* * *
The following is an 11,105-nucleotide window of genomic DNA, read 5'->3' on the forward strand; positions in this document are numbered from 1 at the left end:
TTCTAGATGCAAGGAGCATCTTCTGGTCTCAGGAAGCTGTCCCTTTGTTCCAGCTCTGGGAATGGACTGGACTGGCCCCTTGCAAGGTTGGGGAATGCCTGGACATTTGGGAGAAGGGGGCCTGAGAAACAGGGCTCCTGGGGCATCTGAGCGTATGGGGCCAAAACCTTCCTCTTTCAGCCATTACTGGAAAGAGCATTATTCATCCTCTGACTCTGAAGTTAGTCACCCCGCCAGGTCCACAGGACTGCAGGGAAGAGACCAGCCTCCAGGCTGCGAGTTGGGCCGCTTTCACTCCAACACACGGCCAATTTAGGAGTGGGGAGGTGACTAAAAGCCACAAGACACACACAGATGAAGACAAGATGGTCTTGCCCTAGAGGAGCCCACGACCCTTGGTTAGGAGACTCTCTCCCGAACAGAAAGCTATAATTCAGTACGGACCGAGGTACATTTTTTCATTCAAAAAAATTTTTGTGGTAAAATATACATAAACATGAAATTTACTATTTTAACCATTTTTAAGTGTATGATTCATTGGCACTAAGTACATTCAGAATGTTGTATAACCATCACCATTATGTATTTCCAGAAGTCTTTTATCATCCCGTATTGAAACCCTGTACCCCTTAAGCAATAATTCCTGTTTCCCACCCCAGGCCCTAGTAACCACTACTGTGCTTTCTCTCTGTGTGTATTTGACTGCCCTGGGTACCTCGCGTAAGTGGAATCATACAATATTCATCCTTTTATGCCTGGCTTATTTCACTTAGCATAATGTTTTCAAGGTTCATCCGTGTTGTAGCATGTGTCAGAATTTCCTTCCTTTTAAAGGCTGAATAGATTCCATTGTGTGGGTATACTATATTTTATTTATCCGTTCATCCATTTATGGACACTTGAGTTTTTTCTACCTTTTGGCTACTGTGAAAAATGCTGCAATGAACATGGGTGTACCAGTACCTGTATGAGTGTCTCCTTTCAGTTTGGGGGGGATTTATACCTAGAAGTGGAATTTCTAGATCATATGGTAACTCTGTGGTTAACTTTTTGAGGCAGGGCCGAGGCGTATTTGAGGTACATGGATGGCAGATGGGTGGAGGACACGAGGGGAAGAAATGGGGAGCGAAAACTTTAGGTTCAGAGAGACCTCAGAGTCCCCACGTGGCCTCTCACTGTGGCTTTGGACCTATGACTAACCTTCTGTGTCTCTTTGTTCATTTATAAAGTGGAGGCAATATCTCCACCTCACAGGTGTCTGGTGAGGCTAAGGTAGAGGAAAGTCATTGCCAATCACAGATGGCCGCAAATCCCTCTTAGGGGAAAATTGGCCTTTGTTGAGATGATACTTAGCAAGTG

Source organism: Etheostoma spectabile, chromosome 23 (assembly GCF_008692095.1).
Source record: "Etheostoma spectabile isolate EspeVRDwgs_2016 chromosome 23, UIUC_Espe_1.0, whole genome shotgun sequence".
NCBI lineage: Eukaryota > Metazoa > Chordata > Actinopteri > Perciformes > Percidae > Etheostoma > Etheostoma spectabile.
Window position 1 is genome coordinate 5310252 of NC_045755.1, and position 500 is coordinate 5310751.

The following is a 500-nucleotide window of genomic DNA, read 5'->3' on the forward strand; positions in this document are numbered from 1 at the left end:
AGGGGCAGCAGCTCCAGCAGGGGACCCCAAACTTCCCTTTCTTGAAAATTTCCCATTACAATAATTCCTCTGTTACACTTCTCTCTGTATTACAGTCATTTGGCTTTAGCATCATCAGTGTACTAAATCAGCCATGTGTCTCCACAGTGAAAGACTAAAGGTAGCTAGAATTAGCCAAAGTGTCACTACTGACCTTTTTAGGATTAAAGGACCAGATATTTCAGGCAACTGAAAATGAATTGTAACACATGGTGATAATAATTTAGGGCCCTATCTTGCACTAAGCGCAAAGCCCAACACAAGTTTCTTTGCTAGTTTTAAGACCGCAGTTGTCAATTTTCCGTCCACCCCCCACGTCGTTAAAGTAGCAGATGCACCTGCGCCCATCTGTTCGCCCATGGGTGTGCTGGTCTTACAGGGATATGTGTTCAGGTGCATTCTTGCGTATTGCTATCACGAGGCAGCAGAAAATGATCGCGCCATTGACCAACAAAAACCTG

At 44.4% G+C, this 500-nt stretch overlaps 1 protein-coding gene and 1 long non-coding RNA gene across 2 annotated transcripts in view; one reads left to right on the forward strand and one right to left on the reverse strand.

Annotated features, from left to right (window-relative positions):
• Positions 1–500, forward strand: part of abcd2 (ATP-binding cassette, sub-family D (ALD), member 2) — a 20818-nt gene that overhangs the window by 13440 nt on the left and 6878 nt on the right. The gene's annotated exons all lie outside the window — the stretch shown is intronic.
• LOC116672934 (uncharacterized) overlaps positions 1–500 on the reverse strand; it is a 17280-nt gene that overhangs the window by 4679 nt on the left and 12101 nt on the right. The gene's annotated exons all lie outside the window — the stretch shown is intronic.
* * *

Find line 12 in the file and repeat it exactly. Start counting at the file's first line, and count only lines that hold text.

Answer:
• LOC116672934 (uncharacterized) overlaps positions 1–500 on the reverse strand; it is a 17280-nt gene that overhangs the window by 4679 nt on the left and 12101 nt on the right. The gene's annotated exons all lie outside the window — the stretch shown is intronic.